Further, the Court in California v. Green162 upheld the use at trial as substantive evidence of two prior statements made by a witness who at the trial claimed that he had been under the influence of LSD at the time of the occurrence of the events in question and that he could therefore neither deny nor affirm the truth of his prior statements. One of the earlier statements was sworn testimony given at a preliminary hearing at which the defendant was represented by counsel with the opportunity to cross–examine the witness; that statement was admissible because it had been subjected to cross–examination earlier, the Court held, and that was all that was required. The other statement had been made to policemen during custodial interrogation, had not been under oath, and, of course, had not been subject to cross–examination, but the Court deemed it admissible because the witness had been present at the trial and could have been cross–examined then. “[T]he Confrontation Clause does not require excluding from evidence the prior statements of a witness who c[p.]stories.”163 But in Dutton v. Evans,164 the Court upheld the use as substantive evidence at trial of a statement made by a witness whom the prosecution could have produced but did not. Presentation of a statement by a witness who is under oath, in the presence of the jury, and subject to cross–examination by the defendant is only one way of complying with the Confrontation Clause, four Justices concluded. Thus, at least in the absence of prosecutorial misconduct or negligence and where the evidence is not “crucial” or “devastating,” the Confrontation Clause is satisfied if the circumstances of presentation of out–of–court statements are such that “the trier of fact [has] a satisfactory basis for evaluating the truth of the [hearsay] statement,” and this is to be ascertained in each case by focusing on the reliability of the proffered hearsay statement, that is, by an inquiry into the likelihood that cross–examination of the declarant at trial could successfully call into question the declaration’s apparent meaning or the declarant’s sincerity, per165[p.1426]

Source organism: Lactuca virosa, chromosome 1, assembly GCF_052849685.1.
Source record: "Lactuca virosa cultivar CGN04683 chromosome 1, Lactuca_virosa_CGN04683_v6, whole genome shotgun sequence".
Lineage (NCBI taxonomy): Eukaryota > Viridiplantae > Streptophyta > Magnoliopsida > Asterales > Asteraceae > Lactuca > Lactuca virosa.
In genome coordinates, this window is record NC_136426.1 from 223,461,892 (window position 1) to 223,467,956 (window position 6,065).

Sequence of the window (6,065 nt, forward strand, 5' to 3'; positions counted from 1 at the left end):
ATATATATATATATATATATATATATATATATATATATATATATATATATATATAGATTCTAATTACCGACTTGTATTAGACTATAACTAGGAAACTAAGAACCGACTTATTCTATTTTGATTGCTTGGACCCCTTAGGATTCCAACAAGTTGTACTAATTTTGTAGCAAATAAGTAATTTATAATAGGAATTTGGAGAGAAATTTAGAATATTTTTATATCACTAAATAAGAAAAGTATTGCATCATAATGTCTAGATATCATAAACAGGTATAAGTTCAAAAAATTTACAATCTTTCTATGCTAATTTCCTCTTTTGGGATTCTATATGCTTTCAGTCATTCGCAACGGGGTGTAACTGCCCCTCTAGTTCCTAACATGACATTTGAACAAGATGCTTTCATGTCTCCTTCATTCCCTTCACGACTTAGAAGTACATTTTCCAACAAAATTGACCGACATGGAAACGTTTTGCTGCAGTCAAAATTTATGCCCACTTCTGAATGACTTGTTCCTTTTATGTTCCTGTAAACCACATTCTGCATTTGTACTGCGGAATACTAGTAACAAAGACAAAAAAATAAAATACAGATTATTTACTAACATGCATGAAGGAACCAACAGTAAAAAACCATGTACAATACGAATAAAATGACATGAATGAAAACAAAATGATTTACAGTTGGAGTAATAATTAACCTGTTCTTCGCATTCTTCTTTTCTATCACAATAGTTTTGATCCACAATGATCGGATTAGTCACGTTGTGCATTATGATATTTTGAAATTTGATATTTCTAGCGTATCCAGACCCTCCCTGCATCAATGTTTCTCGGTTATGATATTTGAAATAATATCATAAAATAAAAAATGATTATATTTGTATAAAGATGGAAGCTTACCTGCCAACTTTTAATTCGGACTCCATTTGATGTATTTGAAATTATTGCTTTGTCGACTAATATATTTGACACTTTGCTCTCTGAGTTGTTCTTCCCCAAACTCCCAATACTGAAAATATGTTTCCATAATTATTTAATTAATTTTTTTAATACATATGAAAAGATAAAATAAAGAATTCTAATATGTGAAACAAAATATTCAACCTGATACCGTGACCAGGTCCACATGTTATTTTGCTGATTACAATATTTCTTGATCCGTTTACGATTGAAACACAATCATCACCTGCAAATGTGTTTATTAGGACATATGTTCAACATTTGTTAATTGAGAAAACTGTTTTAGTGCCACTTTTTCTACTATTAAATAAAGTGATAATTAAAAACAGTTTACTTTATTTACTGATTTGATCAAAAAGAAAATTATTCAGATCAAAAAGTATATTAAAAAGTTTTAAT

In Ohio v. Roberts,166 the Court explained that it had construed the clause “in two separate ways to restrict the range of admissible hearsay.” First, there is a rule of “necessity,” under which in the usual case “the prosecution must either produce, or demonstrate the unavailability of, the declarant whose statement it wishes to use against the defendant.” Second, “once a witness is shown to be unavailable . . . , the Clause countenances only hearsay marked with such trustworthiness that ‘there is no material departure from the reason of the general rule.”’167 That is, if the hearsay declarant is not present for cross–examination at trial, the “statement is admissible only if it bears adequate ‘indicia of reliability.’ Reliability can be inferred without more in a case where the evidence falls within a firmly rooted hearsay exception. In other cases, the evidence must be excluded, at least absent a showing of particularized guarantees of trustworthiness.”168